The Softer Benefits of Corporate Giving

Have a favorite charity or non-profit community cause to which you contribute time and resources? Chances are your company will be interested in supporting it, too.

According to the Giving USA 2004 study released by the Giving USA Foundation in the summer of 2004, American individuals, estates, foundations, and corporations gave an estimated $240.72 billion to charitable causes in 2003. In the US, during the five years spanning 1998-2002, corporations contributed $55 billion, (5%) of the total $1135 billion. Corporations also gave through foundations, which contributed an additional $121 billion (11%) of the five-year total.

People tend to be aware that there are financial benefits to corporations for donating to charities and that corporations want to be good, forward-acting citizens. What people–and many organizations–don’t realize yet is that there are still other motivators and benefits for corporate giving. The fact is, increasing numbers of corporations are extending the benefits of their corporate giving activities by leveraging them as team-building programs and employee support initiatives that increase even further the benefits these activities bring to the company itself.

For example, Marjorie Polycarpe in a December 2003 article Re-Examining Workplace Giving Programs, she quotes the manager of the employee giving campaign at American Express, Angela Woods, who discussed how her company involved employees early on in their planning process for corporate giving activities to help guide their choices for charities. Getting employee input helped American Express identify the causes and charities that were most important to their employees.

This approach helps organizations communicate to their employees that they respect and support their employees’ donations of personal time and resources. It also helps companies demonstrate that support, by forming foundations, contributing cash, in-kind gifts, and/or matching programs, and encouraging other employees to get involved in particular causes and facilitating their involvement.

When companies form foundations, they establish organizations focused on giving to a particular cause or which is authorized to contribute to approved organizations.

Companies can also contribute cash gifts directly to charitable organizations.

When companies donate non-cash resources, these are called in-kind gifts. In-kind gifts can be products that the company produces, moved out of its inventory, or they can be other items that the charity can use, such as furniture, computers, food, etc. When companies contribute the services for which they normally charge clients, for example, marketing or legal services, these in-kind gifts are called pro bono donations.

To help support charities that their employees contribute to or to encourage employees to contribute to charities already supported by the organization, companies can enable donations to come directly from the employee’s payroll check. Frequently when such systems are in place, they are part of a company matching program which has the company match or exceed by some percentage, cash donations made by the employee. So, for example, if an employee contributes $50 per pay period to an authorized charity, the company would contribute $100 per pay period in a 2:1 program. The company would be contributing in a similar manner to all of the other employees in the program.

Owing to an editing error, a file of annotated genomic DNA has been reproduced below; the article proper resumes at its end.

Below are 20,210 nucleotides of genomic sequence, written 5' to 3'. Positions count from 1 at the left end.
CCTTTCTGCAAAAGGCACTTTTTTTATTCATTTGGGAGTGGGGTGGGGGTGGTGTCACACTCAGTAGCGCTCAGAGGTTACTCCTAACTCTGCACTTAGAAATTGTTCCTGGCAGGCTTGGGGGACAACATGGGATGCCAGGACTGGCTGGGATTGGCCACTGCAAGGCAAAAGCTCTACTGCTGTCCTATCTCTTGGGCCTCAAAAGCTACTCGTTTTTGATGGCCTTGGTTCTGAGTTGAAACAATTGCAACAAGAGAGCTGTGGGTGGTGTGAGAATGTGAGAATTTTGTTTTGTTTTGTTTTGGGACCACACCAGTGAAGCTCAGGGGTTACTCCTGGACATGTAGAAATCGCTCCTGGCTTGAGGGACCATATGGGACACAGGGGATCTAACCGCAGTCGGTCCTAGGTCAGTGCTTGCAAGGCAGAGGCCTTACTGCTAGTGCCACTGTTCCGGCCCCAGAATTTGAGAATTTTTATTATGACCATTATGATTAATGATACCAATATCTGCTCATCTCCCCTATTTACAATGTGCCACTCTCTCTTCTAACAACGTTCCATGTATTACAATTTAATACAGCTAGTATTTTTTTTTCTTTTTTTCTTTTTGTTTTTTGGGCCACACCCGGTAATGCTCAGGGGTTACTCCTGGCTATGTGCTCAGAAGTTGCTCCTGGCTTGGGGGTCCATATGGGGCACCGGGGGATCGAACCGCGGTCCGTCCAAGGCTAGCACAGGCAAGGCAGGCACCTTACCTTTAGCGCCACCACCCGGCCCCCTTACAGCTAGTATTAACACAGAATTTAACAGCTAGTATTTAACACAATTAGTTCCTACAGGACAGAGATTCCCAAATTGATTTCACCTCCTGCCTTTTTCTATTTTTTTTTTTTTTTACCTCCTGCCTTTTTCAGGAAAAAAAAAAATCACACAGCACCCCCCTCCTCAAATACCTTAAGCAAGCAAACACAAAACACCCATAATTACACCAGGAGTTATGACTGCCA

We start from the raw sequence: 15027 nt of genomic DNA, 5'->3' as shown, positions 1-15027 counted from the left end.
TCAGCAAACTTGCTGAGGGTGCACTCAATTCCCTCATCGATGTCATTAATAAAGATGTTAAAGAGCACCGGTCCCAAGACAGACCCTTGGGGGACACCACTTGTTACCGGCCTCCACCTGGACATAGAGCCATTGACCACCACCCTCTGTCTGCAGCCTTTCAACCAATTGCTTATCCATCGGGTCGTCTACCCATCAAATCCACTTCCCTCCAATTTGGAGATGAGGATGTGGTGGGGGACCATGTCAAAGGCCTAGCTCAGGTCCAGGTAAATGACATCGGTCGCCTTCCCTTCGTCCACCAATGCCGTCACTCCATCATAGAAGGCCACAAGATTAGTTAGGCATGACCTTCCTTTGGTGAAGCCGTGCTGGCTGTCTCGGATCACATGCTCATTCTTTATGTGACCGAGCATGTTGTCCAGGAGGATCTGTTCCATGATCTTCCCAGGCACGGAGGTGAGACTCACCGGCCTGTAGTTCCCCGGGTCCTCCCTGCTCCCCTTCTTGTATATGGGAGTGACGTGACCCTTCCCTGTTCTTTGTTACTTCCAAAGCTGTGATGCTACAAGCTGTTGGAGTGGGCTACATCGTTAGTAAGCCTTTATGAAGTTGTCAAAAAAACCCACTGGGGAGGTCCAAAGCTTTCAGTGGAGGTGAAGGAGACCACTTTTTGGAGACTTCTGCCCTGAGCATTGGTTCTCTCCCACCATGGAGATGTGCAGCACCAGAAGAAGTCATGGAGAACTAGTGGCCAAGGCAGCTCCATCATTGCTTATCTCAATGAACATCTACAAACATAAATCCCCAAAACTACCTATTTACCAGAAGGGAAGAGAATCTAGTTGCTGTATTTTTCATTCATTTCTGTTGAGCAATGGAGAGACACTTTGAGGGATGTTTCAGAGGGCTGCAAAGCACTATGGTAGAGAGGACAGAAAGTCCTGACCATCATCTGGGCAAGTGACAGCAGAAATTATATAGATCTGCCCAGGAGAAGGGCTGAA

Companies are finding that this sort of support, in addition to public recognition and praise of employees who donate their time and personal resources to various causes, helps them communicate to employees that they are valued as individuals. It also provides a forum through which the company can show appreciation to the employee for the benefits it receives through the positive association with the employee.

According to Kurt Rechner, President and Chief Operating Officer of Tejas Securities Group, Inc., “Tejas Securities contributes regularly to charities as a way to give back to our community and to show support for our employees and the companies with which we do business. For example, we’ve made contributions to the Children’s Medical Center Foundation of Austin, the Austin Film Society, and Meals on Wheels, each of which provides wonderful benefits to the people in and around our home base of Austin, Texas. In addition, we recently learned about the great work being done by Big Brothers of Massachusetts, and we made contributions to that organization as well. I think it’s important for companies to openly communicate with their employees and business partners about their corporate giving activities. By sharing information, the employees feel valued, the organization learns about good organizations that need its support–and it creates a win: win all the way around.”

Companies frequently find themselves contributing around themes. Some, for example, find their employees tend to want to support health-related causes, such as Breast Cancer Research or Alzheimer’s research or other causes that may have affected families and friends. Other organizations find their employees gravitate towards education-related initiatives, such as the TJ Ford Foundation and Reading Is Fundamental. And many organizations find themselves contributing to organizations that help support children, especially organizations that provide esteem-building like Big Brothers/Big Sisters and those helping children with special needs, such as Special Olympics and Make a Wish Foundation.

With good causes being a good rallying point for boosting morale, many organizations use their corporate giving programs as team-building tools to help unite their workers around a common charitable cause. They find that uniting workers for an outside cause helps reinforce their ability to work together for the companies’ good as well.


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